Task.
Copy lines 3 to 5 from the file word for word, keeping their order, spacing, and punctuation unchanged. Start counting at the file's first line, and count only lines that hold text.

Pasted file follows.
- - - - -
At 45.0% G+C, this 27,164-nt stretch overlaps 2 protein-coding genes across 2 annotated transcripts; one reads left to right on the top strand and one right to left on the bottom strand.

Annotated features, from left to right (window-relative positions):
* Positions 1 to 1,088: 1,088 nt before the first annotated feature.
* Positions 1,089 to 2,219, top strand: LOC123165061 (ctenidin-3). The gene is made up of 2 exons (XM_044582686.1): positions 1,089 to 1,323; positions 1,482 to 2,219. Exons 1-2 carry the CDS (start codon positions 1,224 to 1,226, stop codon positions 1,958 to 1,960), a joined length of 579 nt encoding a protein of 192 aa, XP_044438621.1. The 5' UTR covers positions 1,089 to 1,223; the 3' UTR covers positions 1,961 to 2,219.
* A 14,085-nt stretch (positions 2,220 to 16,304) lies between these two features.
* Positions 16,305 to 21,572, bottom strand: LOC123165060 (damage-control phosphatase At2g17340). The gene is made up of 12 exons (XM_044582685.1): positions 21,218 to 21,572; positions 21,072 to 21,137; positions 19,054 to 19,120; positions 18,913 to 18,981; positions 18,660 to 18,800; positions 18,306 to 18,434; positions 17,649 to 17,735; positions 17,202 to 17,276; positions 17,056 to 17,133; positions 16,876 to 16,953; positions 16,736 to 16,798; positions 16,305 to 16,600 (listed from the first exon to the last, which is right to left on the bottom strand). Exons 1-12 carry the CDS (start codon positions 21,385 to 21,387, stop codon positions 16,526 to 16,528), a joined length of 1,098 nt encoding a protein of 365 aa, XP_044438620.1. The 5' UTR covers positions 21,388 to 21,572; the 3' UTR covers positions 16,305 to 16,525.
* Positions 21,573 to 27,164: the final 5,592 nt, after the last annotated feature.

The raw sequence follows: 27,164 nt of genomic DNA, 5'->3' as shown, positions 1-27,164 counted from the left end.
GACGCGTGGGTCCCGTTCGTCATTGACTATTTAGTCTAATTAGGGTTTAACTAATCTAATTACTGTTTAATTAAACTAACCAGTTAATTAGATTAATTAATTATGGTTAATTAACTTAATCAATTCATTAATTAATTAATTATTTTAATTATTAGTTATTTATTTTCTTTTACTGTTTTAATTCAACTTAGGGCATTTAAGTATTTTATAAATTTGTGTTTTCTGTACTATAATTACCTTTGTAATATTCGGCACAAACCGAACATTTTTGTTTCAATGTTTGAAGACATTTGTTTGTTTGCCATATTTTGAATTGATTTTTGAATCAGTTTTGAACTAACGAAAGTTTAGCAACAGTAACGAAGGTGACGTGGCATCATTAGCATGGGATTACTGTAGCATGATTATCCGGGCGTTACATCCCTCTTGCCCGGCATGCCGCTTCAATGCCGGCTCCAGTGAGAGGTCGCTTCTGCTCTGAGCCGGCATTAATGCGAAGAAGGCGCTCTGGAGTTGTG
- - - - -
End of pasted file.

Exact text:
* Positions 1 to 1,088: 1,088 nt before the first annotated feature.
* Positions 1,089 to 2,219, top strand: LOC123165061 (ctenidin-3). The gene is made up of 2 exons (XM_044582686.1): positions 1,089 to 1,323; positions 1,482 to 2,219. Exons 1-2 carry the CDS (start codon positions 1,224 to 1,226, stop codon positions 1,958 to 1,960), a joined length of 579 nt encoding a protein of 192 aa, XP_044438621.1. The 5' UTR covers positions 1,089 to 1,223; the 3' UTR covers positions 1,961 to 2,219.
* A 14,085-nt stretch (positions 2,220 to 16,304) lies between these two features.